“That’s what they’re saying, and I could say the same thing as them, maybe better at that, sir. But, we’d all be plumb fools for the saying of it, and no one has ever accused Captain William Sampson Beveridge of being a fool, not while sober leastways. I know every turn, every twist, every rock, every shallow, every current, every dog, trader and ne’er-do-well on this river, and I’m nothing compared to the mighty Miss herself. No, she lets me borrow her a little bit. As long as I stay in her good graces she’s kind. But she’s been at her work for a long while before me, and she’ll be at it a long while after ol’ Captain Beveridge is forgotten.”

“Such is life, I suppose,” I said.

“Well there’s life and then there’s life, and I’m telling you this here is a living river. She goes where she will and how she will. Folks say this is the Mississippi and likely a hundred years from now they’ll call it the same. Only it’s not the same. I remember when I was young and followed twists that are now straight, and how I ate good meals in fine river towns which are now 20 miles in the country. No, this river goes where it will, biding its time but never satisfied. A good pilot never stops watching and never stops learning and keeps his wits about him from the time he’s old enough to strap on his boots to the time the undertaker takes them off. No, sir. If you hear a pilot say he owns this river, you decline his services and swim the rest of the way. For your health and safety, sir. Now then, pardon me. Here we are.”

We arrived in St. Louis. Here I disembarked, after offering my compliments to the captain and his crew. Not long after I was back in the dust, though with a little better notion to keep my wits about me, at least until I reached the other side. Of the country that is.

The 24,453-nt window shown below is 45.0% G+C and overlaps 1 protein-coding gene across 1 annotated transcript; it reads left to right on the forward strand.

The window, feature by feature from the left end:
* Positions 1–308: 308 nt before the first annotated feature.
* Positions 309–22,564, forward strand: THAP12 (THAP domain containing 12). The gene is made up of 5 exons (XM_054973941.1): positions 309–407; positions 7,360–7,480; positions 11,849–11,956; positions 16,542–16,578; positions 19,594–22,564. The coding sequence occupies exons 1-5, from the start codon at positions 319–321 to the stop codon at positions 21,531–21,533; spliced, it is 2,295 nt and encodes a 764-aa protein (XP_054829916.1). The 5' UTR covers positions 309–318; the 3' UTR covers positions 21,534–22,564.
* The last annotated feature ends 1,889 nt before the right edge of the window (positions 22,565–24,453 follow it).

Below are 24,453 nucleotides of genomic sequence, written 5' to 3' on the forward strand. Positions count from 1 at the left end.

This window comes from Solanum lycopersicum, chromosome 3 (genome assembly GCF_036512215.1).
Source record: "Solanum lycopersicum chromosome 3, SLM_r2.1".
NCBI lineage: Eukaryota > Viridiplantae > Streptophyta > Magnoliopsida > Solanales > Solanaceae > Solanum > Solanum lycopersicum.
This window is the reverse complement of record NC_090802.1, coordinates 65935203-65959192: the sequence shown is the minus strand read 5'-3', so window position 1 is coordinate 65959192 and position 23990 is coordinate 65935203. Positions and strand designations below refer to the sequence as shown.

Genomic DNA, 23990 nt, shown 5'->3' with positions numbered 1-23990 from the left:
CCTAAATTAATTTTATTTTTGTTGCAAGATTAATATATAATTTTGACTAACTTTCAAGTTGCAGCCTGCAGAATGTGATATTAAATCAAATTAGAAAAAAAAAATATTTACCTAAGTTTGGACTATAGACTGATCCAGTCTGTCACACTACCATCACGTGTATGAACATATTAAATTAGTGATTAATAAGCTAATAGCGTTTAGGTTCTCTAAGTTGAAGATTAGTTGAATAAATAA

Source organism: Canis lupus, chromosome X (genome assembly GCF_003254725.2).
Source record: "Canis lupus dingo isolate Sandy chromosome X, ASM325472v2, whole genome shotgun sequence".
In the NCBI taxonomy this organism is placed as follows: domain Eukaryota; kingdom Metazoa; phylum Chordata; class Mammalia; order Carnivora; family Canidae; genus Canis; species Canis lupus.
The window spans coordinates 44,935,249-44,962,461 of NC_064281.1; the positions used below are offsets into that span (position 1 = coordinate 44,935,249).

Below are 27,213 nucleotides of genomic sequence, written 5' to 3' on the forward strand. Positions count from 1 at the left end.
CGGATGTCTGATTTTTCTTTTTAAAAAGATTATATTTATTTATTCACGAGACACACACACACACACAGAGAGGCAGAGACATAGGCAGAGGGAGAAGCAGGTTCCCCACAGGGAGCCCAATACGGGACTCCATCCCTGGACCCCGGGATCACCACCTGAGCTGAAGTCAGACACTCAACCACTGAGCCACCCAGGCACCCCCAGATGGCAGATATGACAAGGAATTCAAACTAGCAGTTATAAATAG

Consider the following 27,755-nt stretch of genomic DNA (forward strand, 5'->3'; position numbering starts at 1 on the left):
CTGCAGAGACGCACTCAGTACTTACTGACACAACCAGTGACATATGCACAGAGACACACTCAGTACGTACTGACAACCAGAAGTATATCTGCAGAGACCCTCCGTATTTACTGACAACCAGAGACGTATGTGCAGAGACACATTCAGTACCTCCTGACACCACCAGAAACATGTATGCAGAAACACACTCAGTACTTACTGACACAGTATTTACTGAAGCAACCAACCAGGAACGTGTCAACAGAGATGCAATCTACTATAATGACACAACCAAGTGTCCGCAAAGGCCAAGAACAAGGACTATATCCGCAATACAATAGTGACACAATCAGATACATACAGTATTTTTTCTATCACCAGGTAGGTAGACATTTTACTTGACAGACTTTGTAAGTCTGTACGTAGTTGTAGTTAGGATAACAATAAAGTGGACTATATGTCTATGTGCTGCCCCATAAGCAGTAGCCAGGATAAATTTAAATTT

a wee scene

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A little something I wrote last week. Call it “Pilate’s Choice”:

The chaos has moved away from the palace. Only the various guards and couriers and other officials remain. A servant enters the room and stands silent waiting for a command.

“Take it,” Pilate says to the servant. “I am done with it.”

The servant walks out the large double doors onto the balcony and picks up the heavy basin of water and the towel draped over it. The water sloshes as he walks out, some spilling on the mosaic floor.

Pilate stares at the spilled water and at the servant who doesn’t stop walking. Another time he would have the servant whipped. Not today. He is exhausted by his position today, though the servant may make up for this later.

He stares out over the courtyard where not long before crowds and rebellion had been calling for blood. Pilate gave it to them. What else could he do?

Soft footsteps and rustling of fine robes stir his frustration again.

“What now?” he yells as he turns. “Leave me alone I said!”

“Like you left the holy man alone?” his wife asks. “Did you do it?”

“It is done,” Pilate replies.

“I told you my dreams,” she says. “You are wrong.”

“Wrong. Right. None of that makes a difference, Procula my dear,” he replies. His mood softens under the gaze of the only person who could make him feel shame. “Are you the Sibyl that I can record your dreams in my reports to Rome? Ah, they were stirring up rebellion over this man, I will write, but my wife, she had bad feelings about the whole business so I let him go. Sorry about all the buildings they burned.”

“Your mocking does not befit you,” Procula responds. “This is a matter of the gods.”

“I am sorry,” Pilate says. “This day. These people. What can I do? I go left I am assaulted. I go right I am crushed. You have heard their clamor. You know they are constantly complaining. I am Rome to them, all they despise and hate. They never relent. So what am I to do? Defy them and take a stand against their fiery darts? For what? For what Procula? I ask you that.”